Checkoff program lets MCTA branch out
UPPERCO, Md. — This year’s Winter Meeting of the Maryland Christmas Tree Association opened with remarks from Gary Thomas, MCTA’s current president and owner of Winterfarm near Jarrettsville.
He said his choose-and-cut Christmas tree farm “closed out early” this year “just as they have for the last couple of years.”
Thomas also noted that their farm was not the only farm among the MCTA’s members to do so this past holiday season.
“The concern is that people will go buy an artificial tree because they couldn’t get a live tree,” he said.
Thomas then pointed to the national checkoff program which supports the several research and promotional efforts of the Christmas Tree Promotion Board as one way to continue to reinforce the real tree message.
He also noted the CTPB is working to address the declining number of Christmas tree researchers due to retirements.
One such recent retiree, Chuck Schuster, a former Extension educator in commercial horticulture for the University of Maryland Extension, then opened the educational segment of the winter meeting with an update from the Maryland Department of Agriculture on pesticide regulation and enforcement. Beginning with a federal update, Schuster reminded the attendees that “we are starting to see real enforcement of the minimum age requirement of 18 years old to earn a pesticide license.”
He also later highlighted the minimum age of 18 years under the Worker Protection Standard for pesticide applications, stating workers must be at least 18 years old unless they are immediate family members.
Throughout his presentations, Schuster emphasized the need for attendees to keep good, detailed records of their pesticide applications. “Records are the driver,” he said, “The most common enforcement violation — 30 percent of all violations — are record-based.”
Thomas then discussed the results of his small sample experiment with mail order Christmas trees before beginning his presentation on weed control programs.
He indicated that the six-and-a-half foot Fraser fir he ordered from Dutchman Tree Farm in northwest Michigan not only arrived in the best shape, having been shipped in a custom box that protected its top, but it also lasted the longest.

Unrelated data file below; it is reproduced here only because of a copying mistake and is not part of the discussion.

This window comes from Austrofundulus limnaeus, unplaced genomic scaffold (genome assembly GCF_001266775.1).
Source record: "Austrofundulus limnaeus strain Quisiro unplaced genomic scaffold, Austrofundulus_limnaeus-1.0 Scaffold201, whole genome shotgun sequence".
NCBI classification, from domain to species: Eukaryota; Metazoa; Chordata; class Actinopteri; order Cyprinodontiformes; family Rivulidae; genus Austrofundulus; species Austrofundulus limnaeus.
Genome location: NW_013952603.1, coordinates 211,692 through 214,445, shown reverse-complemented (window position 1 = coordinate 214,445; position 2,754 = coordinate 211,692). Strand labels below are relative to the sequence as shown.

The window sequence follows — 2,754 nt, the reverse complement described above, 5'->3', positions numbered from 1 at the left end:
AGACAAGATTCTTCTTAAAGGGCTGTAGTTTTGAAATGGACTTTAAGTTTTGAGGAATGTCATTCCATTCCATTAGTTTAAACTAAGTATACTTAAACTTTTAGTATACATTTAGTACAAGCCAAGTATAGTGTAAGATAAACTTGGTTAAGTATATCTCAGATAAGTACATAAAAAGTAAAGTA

Citing a December 2019 Washington Post article, which stated “most artificial trees are sold online,” Thomas pointed out the ability to order such high quality live trees online “is good for the industry.”
He and Tim Strathmore of Ground Roots, a Dover Pennsylvania provider of evergreen stock and supplies, then gave an extensive presentation on their weed control programs discussing equipment used, fescue blends, the timing of different processes, and the effectiveness of the newer white clover variety, Durana, in fixing nitrogen and managing deer.
Gary Westlake, a CTPB representative from Pennsylvania, gave the annual update on the Board’s activities, noting that they had “received funding to really grow the program for the next 7 years.” Further, in addition to the year’s successful “KeepItReal365” hashtag, CTPB tracked 78 naturally occurring articles and pieces on real Christmas trees, including a “made in America piece by ABC News anchor David Muir and Taylor Swift’s new song, “Christmas Tree Farm.”
Westlake also reiterated their renewed efforts to address the declining number of industry researchers due to retirements. He urged the attendees to respond to the recent e-newsletter survey about research priorities.
In the afternoon, the attendees heard from a panel of experienced Christmas tree growers: Bill Underwood of Pine Valley Christmas Trees in Elkton, Maryland; Marshall Stacy of Pinetum Christmas Trees in Swanton, Maryland; and, Mehrl Mayne of Mayne’s Tree Farm in Buckeystown, Maryland.
While all three had a wealth of information and growing tips to offer, Stacy, who specializes in growing big trees in the range of 15 to 40 feet, urged newer Christmas tree farmers “to figure out where you fit in the whole scheme of Christmas trees” before establishing your farm because, thanks to the cultural traditions aspect of the business, “once you establish your niche, it’s difficult to change it.”
Joncie Underwood, also of Pine Valley Christmas Trees, closed out the Winter Meeting with a presentation on add-on sales. In addition to discussions about free versus not free, how to handle greens sales, and whether or not to include sales tax in the final tree price — they do because of their close proximity to Delaware, which doesn’t charge sales tax — Underwood talked about the logistics behind establishing gift shop sales, particularly ornaments.
She also highlighted a very successful add-on they began just a few years ago, tee-shirts featuring the farm’s logos.
Sold in both short- and long-sleeved versions, Underwood said, “the best thing about them is if you don’t sell all your inventory in one year, they’re easy to put away and sell the next year.”
1-800-634-5021 410-822-3965 Fax- 410-822-5068
P.O. Box 2026 Easton, MD 21601-8925